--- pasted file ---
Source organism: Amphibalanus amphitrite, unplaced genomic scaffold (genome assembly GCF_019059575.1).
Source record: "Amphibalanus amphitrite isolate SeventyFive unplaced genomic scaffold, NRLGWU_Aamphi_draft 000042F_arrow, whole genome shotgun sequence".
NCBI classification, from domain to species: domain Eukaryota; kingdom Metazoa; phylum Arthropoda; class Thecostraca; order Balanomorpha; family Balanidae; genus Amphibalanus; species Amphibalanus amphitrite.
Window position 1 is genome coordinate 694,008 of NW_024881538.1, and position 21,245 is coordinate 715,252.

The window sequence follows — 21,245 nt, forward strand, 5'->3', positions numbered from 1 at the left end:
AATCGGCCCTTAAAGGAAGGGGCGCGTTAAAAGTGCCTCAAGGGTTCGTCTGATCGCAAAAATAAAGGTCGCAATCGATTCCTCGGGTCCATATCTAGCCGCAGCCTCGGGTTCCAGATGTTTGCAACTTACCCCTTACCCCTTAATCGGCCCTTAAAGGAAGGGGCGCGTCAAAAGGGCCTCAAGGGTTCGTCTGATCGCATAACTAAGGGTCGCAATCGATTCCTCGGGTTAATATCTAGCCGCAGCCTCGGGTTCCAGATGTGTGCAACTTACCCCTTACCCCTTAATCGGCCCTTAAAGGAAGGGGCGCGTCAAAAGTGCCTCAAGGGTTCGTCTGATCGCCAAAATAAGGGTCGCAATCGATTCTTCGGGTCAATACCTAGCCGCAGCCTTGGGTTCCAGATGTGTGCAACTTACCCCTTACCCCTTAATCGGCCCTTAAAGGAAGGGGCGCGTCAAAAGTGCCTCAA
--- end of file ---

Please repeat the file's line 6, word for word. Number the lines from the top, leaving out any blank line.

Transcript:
AATCGGCCCTTAAAGGAAGGGGCGCGTTAAAAGTGCCTCAAGGGTTCGTCTGATCGCAAAAATAAAGGTCGCAATCGATTCCTCGGGTCCATATCTAGCCGCAGCCTCGGGTTCCAGATGTTTGCAACTTACCCCTTACCCCTTAATCGGCCCTTAAAGGAAGGGGCGCGTCAAAAGGGCCTCAAGGGTTCGTCTGATCGCATAACTAAGGGTCGCAATCGATTCCTCGGGTTAATATCTAGCCGCAGCCTCGGGTTCCAGATGTGTGCAACTTACCCCTTACCCCTTAATCGGCCCTTAAAGGAAGGGGCGCGTCAAAAGTGCCTCAAGGGTTCGTCTGATCGCCAAAATAAGGGTCGCAATCGATTCTTCGGGTCAATACCTAGCCGCAGCCTTGGGTTCCAGATGTGTGCAACTTACCCCTTACCCCTTAATCGGCCCTTAAAGGAAGGGGCGCGTCAAAAGTGCCTCAA